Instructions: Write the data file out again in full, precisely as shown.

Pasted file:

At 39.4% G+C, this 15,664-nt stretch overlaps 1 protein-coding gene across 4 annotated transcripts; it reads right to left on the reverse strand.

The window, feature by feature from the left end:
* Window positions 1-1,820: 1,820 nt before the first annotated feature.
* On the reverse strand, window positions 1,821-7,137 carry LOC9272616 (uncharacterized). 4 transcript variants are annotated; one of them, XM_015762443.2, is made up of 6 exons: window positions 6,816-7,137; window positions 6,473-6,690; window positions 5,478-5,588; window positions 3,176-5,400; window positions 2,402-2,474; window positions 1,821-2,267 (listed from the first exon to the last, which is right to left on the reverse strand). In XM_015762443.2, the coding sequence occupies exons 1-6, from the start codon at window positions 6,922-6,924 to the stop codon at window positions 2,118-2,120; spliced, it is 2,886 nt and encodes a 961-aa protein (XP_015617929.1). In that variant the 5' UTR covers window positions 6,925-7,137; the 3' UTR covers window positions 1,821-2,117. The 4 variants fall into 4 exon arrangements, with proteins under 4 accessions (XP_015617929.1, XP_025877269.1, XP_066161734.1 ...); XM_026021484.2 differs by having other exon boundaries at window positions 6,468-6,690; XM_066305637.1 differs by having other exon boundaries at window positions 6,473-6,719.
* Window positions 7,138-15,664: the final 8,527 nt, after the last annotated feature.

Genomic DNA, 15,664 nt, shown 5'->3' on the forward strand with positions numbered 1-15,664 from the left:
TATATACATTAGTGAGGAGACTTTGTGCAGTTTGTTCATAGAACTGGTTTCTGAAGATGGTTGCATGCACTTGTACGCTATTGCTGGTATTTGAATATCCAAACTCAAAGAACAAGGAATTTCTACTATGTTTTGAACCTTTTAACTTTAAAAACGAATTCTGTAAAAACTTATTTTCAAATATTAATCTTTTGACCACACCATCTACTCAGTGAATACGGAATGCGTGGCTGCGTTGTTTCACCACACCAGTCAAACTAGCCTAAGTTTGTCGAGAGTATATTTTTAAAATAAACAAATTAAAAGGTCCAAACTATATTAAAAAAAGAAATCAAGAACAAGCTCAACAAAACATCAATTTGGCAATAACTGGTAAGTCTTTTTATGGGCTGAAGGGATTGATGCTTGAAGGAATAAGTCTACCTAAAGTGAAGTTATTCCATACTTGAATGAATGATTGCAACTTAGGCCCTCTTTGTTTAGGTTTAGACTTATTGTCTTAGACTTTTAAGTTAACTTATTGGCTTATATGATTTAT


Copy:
At 39.4% G+C, this 15,664-nt stretch overlaps 1 protein-coding gene across 4 annotated transcripts; it reads right to left on the reverse strand.

The window, feature by feature from the left end:
* Window positions 1-1,820: 1,820 nt before the first annotated feature.
* On the reverse strand, window positions 1,821-7,137 carry LOC9272616 (uncharacterized). 4 transcript variants are annotated; one of them, XM_015762443.2, is made up of 6 exons: window positions 6,816-7,137; window positions 6,473-6,690; window positions 5,478-5,588; window positions 3,176-5,400; window positions 2,402-2,474; window positions 1,821-2,267 (listed from the first exon to the last, which is right to left on the reverse strand). In XM_015762443.2, the coding sequence occupies exons 1-6, from the start codon at window positions 6,922-6,924 to the stop codon at window positions 2,118-2,120; spliced, it is 2,886 nt and encodes a 961-aa protein (XP_015617929.1). In that variant the 5' UTR covers window positions 6,925-7,137; the 3' UTR covers window positions 1,821-2,117. The 4 variants fall into 4 exon arrangements, with proteins under 4 accessions (XP_015617929.1, XP_025877269.1, XP_066161734.1 ...); XM_026021484.2 differs by having other exon boundaries at window positions 6,468-6,690; XM_066305637.1 differs by having other exon boundaries at window positions 6,473-6,719.
* Window positions 7,138-15,664: the final 8,527 nt, after the last annotated feature.

Genomic DNA, 15,664 nt, shown 5'->3' on the forward strand with positions numbered 1-15,664 from the left:
TATATACATTAGTGAGGAGACTTTGTGCAGTTTGTTCATAGAACTGGTTTCTGAAGATGGTTGCATGCACTTGTACGCTATTGCTGGTATTTGAATATCCAAACTCAAAGAACAAGGAATTTCTACTATGTTTTGAACCTTTTAACTTTAAAAACGAATTCTGTAAAAACTTATTTTCAAATATTAATCTTTTGACCACACCATCTACTCAGTGAATACGGAATGCGTGGCTGCGTTGTTTCACCACACCAGTCAAACTAGCCTAAGTTTGTCGAGAGTATATTTTTAAAATAAACAAATTAAAAGGTCCAAACTATATTAAAAAAAGAAATCAAGAACAAGCTCAACAAAACATCAATTTGGCAATAACTGGTAAGTCTTTTTATGGGCTGAAGGGATTGATGCTTGAAGGAATAAGTCTACCTAAAGTGAAGTTATTCCATACTTGAATGAATGATTGCAACTTAGGCCCTCTTTGTTTAGGTTTAGACTTATTGTCTTAGACTTTTAAGTTAACTTATTGGCTTATATGATTTAT